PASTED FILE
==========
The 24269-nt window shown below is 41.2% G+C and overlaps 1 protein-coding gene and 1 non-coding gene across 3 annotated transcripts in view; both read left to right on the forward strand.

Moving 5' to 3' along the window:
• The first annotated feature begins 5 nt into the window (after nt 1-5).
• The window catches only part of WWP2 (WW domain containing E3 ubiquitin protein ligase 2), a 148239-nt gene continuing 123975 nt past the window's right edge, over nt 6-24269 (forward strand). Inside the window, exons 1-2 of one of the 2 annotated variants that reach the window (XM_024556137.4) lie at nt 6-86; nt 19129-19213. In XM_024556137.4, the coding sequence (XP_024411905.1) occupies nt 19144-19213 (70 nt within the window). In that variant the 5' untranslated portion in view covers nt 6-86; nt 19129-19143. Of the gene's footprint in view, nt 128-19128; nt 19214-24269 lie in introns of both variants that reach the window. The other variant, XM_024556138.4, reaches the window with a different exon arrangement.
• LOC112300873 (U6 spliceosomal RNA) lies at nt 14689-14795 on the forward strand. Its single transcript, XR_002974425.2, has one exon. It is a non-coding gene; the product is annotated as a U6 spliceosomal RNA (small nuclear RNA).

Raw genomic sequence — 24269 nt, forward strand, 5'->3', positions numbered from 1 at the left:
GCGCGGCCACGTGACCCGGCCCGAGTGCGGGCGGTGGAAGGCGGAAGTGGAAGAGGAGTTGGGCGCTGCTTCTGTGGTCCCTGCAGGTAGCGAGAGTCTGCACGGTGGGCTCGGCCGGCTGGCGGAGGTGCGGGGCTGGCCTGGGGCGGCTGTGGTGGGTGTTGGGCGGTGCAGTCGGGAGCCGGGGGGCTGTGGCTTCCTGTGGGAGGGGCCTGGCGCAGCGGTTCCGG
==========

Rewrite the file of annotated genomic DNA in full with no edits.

The 24269-nt window shown below is 41.2% G+C and overlaps 1 protein-coding gene and 1 non-coding gene across 3 annotated transcripts in view; both read left to right on the forward strand.

Moving 5' to 3' along the window:
• The first annotated feature begins 5 nt into the window (after nt 1-5).
• The window catches only part of WWP2 (WW domain containing E3 ubiquitin protein ligase 2), a 148239-nt gene continuing 123975 nt past the window's right edge, over nt 6-24269 (forward strand). Inside the window, exons 1-2 of one of the 2 annotated variants that reach the window (XM_024556137.4) lie at nt 6-86; nt 19129-19213. In XM_024556137.4, the coding sequence (XP_024411905.1) occupies nt 19144-19213 (70 nt within the window). In that variant the 5' untranslated portion in view covers nt 6-86; nt 19129-19143. Of the gene's footprint in view, nt 128-19128; nt 19214-24269 lie in introns of both variants that reach the window. The other variant, XM_024556138.4, reaches the window with a different exon arrangement.
• LOC112300873 (U6 spliceosomal RNA) lies at nt 14689-14795 on the forward strand. Its single transcript, XR_002974425.2, has one exon. It is a non-coding gene; the product is annotated as a U6 spliceosomal RNA (small nuclear RNA).

Raw genomic sequence — 24269 nt, forward strand, 5'->3', positions numbered from 1 at the left:
GCGCGGCCACGTGACCCGGCCCGAGTGCGGGCGGTGGAAGGCGGAAGTGGAAGAGGAGTTGGGCGCTGCTTCTGTGGTCCCTGCAGGTAGCGAGAGTCTGCACGGTGGGCTCGGCCGGCTGGCGGAGGTGCGGGGCTGGCCTGGGGCGGCTGTGGTGGGTGTTGGGCGGTGCAGTCGGGAGCCGGGGGGCTGTGGCTTCCTGTGGGAGGGGCCTGGCGCAGCGGTTCCGG